Switch to English Language Passer en langue française Omschakelen naar Nederlandse Taal Wechseln Sie zu deutschen Sprache Passa alla lingua italiana
Members: 70,920   Posts: 1,556,564   Online: 1283
      
Page 2 of 2 FirstFirst 12
Results 11 to 17 of 17
  1. #11
    Michel Hardy-Vallée's Avatar
    Join Date
    Apr 2005
    Location
    Montréal (QC)
    Shooter
    Multi Format
    Posts
    4,351
    Images
    132
    A very simple slide rule for exposure I like : http://expomat.tripod.com/

    In Canada I also get sunny f/11 most of the year. Shadow is f5.6. Except for the hour or two before sunset, it's pretty reliable. But yeah, the DSLR should give you an idea. Match it with received wisdom like the sunny rule, and it should tell you whether you're in the right ballpark.

    Daylight photography is very easy without a meter; studio photography isn't.
    Using film since before it was hip.


    "One of the most singular characters of the hyposulphites, is the property their solutions possess of dissolving muriate of silver and retaining it in considerable quantity in permanent solution" — Sir John Frederick William Herschel, "On the Hyposulphurous Acid and its Compounds." The Edinburgh Philosophical Journal, Vol. 1 (8 Jan. 1819): 8-29. p. 11

    My APUG Portfolio

  2. #12

    Join Date
    Sep 2006
    Location
    Aalen, Germany
    Shooter
    Multi Format
    Posts
    592
    I use my DSLR as a ligtmeter with my BW negs and color chromes (MF and LF) with success. Just try to comapre your reading to some other SLR to be sure. Put on longer lens and set the camera it to spot metering mode if you want to simulate the spotmeter. I find it a bit cumbersome but at the time being the Pentax DIgital Spotmeter I would like to get is beyond my buget too.

    good luck.

  3. #13
    dferrie's Avatar
    Join Date
    Feb 2007
    Location
    Bray, Ireland
    Shooter
    35mm
    Posts
    301
    Quote Originally Posted by Brian Jeffery View Post
    When finances permit, you can always pick yourself up a Weston Master V. I just picked one off Ebay for £18, complete with Invercone and case. Just be careful to get one that's fully working, otherwise it'll cost a few pounds to get it serviced.
    I got my first MF during the "summer" and was lucky enough to have a Weston V, which is in permanent loan from my Father, however as it had been a loooong time since I used the Weston V I wanted to check it against something so for the first few rolls not only did I bracket but I took a reading on the Weston V then on my Minolta 800si (35mm Film) and Sony A100 (Digital), I actually found that they all matched, so from my perspective the answer to Geoff's question is that using your DSLR will work.

    I would second Brian's suggestion of getting a Weston V, they are relatively cheap and a great little meter. If you get one and need a manual let me know and I'll scan my original manual for you.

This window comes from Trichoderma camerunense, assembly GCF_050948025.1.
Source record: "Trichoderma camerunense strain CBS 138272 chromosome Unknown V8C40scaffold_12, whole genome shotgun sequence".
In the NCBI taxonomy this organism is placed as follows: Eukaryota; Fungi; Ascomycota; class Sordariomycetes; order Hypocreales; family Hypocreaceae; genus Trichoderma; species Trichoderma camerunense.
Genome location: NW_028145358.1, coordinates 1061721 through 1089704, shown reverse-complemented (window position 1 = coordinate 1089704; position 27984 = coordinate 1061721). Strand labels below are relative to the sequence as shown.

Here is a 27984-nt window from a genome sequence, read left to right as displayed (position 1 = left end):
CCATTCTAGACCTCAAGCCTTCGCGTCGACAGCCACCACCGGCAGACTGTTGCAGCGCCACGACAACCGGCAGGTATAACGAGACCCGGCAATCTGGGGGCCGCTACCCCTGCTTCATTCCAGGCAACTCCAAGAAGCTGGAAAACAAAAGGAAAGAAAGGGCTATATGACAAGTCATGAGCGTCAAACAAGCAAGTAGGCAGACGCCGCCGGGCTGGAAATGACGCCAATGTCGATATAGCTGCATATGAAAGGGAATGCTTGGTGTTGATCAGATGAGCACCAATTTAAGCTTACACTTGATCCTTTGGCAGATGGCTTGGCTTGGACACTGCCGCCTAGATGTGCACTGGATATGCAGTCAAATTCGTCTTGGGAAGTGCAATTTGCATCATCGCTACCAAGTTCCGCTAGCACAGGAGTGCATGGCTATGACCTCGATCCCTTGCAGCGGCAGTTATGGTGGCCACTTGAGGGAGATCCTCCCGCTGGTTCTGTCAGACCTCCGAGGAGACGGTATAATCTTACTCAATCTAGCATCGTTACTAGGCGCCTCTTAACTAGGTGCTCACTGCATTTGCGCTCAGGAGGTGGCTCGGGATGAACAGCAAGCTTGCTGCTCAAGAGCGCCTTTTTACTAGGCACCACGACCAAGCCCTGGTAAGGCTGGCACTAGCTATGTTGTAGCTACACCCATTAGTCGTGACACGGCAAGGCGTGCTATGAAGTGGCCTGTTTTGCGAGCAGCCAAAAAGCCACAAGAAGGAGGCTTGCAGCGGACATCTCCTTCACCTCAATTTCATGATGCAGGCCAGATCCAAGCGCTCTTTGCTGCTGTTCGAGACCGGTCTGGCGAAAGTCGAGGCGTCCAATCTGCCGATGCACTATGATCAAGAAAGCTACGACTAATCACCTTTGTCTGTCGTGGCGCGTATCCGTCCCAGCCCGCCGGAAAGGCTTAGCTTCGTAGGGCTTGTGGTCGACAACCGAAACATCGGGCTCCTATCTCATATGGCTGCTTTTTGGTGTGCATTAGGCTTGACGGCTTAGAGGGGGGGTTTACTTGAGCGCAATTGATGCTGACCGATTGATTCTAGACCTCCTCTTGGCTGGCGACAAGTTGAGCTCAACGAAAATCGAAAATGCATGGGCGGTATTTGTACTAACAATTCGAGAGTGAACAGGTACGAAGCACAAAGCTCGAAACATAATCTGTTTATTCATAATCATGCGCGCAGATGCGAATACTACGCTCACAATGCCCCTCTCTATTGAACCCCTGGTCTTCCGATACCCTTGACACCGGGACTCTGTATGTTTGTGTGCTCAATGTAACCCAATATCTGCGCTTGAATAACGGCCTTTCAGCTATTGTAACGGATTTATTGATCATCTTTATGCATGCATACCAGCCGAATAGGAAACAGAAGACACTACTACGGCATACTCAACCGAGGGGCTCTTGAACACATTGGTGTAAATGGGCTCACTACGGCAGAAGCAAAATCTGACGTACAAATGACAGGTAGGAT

Enjoy the MF, I have to say that I'm really pleased that I took the plunge!

    David
    I want to take the photograph I think I'm taking

  4. #14
    MattKing's Avatar
    Join Date
    Apr 2005
    Location
    Delta, British Columbia, Canada
    Shooter
    Multi Format
    Posts
    12,584
    Images
    60
    I would suggest that you use sunny 16 (or sunny 11, or sunny 8, as circumstances dictate) and then use the meter in the digicamera to check your results.

    That way, you will get into the habit of evaluating exposure, rather than just reading exposure off a dial/display.

    This allows you to build up your experience and judgment, and will increase the likelihood that your exposure choices will be based on decisions, rather than gadgets.

    It also means that in many cases you'll be able to photograph even when the batteries on your equipment give out!

    Matt

  5. #15

    Join Date
    Nov 2004
    Location
    Naestved, DK
    Shooter
    Multi Format
    Posts
    2,336
    Thats a new definition of Digital spotmeter
    Before I got a spotmeter I used my F90X as meter for MF nightshots. I probably would do that again since it is easy to read in the finder where my Minolta meter can be a bit fidly
    Kind regards
    Søren
    Send from my Electronic Data Management Device using TWOFingerTexting

    Technology distinquishable from magic is insufficiently developed

    Søren Nielsen
    Denmark

  6. #16

    Join Date
    Nov 2006
    Shooter
    Medium Format
    Posts
    232
    I used a 35mm camera for a meter for quite a while when I first started shooting MF and it worked very well. After reading this thread, just out of curiosity, I compared my DSLR (in spot meter mode) to my Pentax digital spot meter and they match up perfectly.

    I also use the digital camera sometimes instead of a polaroid back to test certain long exposure situations where a light meter is useless.

  7. #17
    GeoffHill's Avatar
    Join Date
    May 2007
    Location
    Newcastle, England
    Shooter
    35mm
    Posts
    298
    Images
    8
    I've shot a few rolls now, and exposing using either the Eos 400d or the Eos 1n seem to give good results. The meters on both the cameras seem to give identical readings.

    I'll try and get some contact prints done and scan the results, but I'm definately happy with the results of my first few MF rolls.

Page 2 of 2 FirstFirst 12


 

APUG PARTNERS EQUALLY FUNDING OUR COMMUNITY:



Contact Us  |  Support Us!  |  Advertise  |  Site Terms  |  Archive  —   Search  |  Mobile Device Access  |  RSS  |  Facebook  |  Linkedin